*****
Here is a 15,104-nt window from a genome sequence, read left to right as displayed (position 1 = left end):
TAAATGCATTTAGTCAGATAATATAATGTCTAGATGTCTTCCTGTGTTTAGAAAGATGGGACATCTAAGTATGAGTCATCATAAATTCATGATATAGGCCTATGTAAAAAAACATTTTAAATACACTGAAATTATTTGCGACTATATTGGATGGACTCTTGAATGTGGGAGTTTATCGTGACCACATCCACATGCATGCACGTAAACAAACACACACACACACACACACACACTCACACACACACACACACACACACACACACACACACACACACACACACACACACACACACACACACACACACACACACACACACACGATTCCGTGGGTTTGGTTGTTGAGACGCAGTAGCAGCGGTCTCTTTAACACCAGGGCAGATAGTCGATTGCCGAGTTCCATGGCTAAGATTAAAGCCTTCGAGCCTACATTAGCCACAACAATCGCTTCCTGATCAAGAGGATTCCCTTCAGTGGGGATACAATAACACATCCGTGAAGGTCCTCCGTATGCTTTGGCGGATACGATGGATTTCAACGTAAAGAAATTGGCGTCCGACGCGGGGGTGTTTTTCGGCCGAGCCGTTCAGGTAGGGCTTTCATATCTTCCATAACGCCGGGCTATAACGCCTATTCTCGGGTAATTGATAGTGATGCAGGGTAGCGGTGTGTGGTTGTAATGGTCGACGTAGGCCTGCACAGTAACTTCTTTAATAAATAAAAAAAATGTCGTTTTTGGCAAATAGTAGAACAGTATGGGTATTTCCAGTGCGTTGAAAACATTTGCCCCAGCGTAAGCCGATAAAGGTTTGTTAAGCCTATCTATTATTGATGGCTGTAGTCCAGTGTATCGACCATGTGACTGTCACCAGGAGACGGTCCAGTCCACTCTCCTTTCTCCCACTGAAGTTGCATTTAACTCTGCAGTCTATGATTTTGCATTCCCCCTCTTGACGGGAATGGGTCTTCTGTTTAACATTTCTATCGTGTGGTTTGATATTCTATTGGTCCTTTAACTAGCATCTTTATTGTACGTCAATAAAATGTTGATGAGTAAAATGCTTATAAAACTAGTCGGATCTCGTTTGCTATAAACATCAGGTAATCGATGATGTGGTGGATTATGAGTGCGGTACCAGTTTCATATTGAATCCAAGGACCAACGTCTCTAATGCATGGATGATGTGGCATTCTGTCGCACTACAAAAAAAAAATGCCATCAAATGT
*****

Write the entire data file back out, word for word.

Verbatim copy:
Here is a 15,104-nt window from a genome sequence, read left to right as displayed (position 1 = left end):
TAAATGCATTTAGTCAGATAATATAATGTCTAGATGTCTTCCTGTGTTTAGAAAGATGGGACATCTAAGTATGAGTCATCATAAATTCATGATATAGGCCTATGTAAAAAAACATTTTAAATACACTGAAATTATTTGCGACTATATTGGATGGACTCTTGAATGTGGGAGTTTATCGTGACCACATCCACATGCATGCACGTAAACAAACACACACACACACACACACACACTCACACACACACACACACACACACACACACACACACACACACACACACACACACACACACACACACACACACACACACACACACACGATTCCGTGGGTTTGGTTGTTGAGACGCAGTAGCAGCGGTCTCTTTAACACCAGGGCAGATAGTCGATTGCCGAGTTCCATGGCTAAGATTAAAGCCTTCGAGCCTACATTAGCCACAACAATCGCTTCCTGATCAAGAGGATTCCCTTCAGTGGGGATACAATAACACATCCGTGAAGGTCCTCCGTATGCTTTGGCGGATACGATGGATTTCAACGTAAAGAAATTGGCGTCCGACGCGGGGGTGTTTTTCGGCCGAGCCGTTCAGGTAGGGCTTTCATATCTTCCATAACGCCGGGCTATAACGCCTATTCTCGGGTAATTGATAGTGATGCAGGGTAGCGGTGTGTGGTTGTAATGGTCGACGTAGGCCTGCACAGTAACTTCTTTAATAAATAAAAAAAATGTCGTTTTTGGCAAATAGTAGAACAGTATGGGTATTTCCAGTGCGTTGAAAACATTTGCCCCAGCGTAAGCCGATAAAGGTTTGTTAAGCCTATCTATTATTGATGGCTGTAGTCCAGTGTATCGACCATGTGACTGTCACCAGGAGACGGTCCAGTCCACTCTCCTTTCTCCCACTGAAGTTGCATTTAACTCTGCAGTCTATGATTTTGCATTCCCCCTCTTGACGGGAATGGGTCTTCTGTTTAACATTTCTATCGTGTGGTTTGATATTCTATTGGTCCTTTAACTAGCATCTTTATTGTACGTCAATAAAATGTTGATGAGTAAAATGCTTATAAAACTAGTCGGATCTCGTTTGCTATAAACATCAGGTAATCGATGATGTGGTGGATTATGAGTGCGGTACCAGTTTCATATTGAATCCAAGGACCAACGTCTCTAATGCATGGATGATGTGGCATTCTGTCGCACTACAAAAAAAAAATGCCATCAAATGT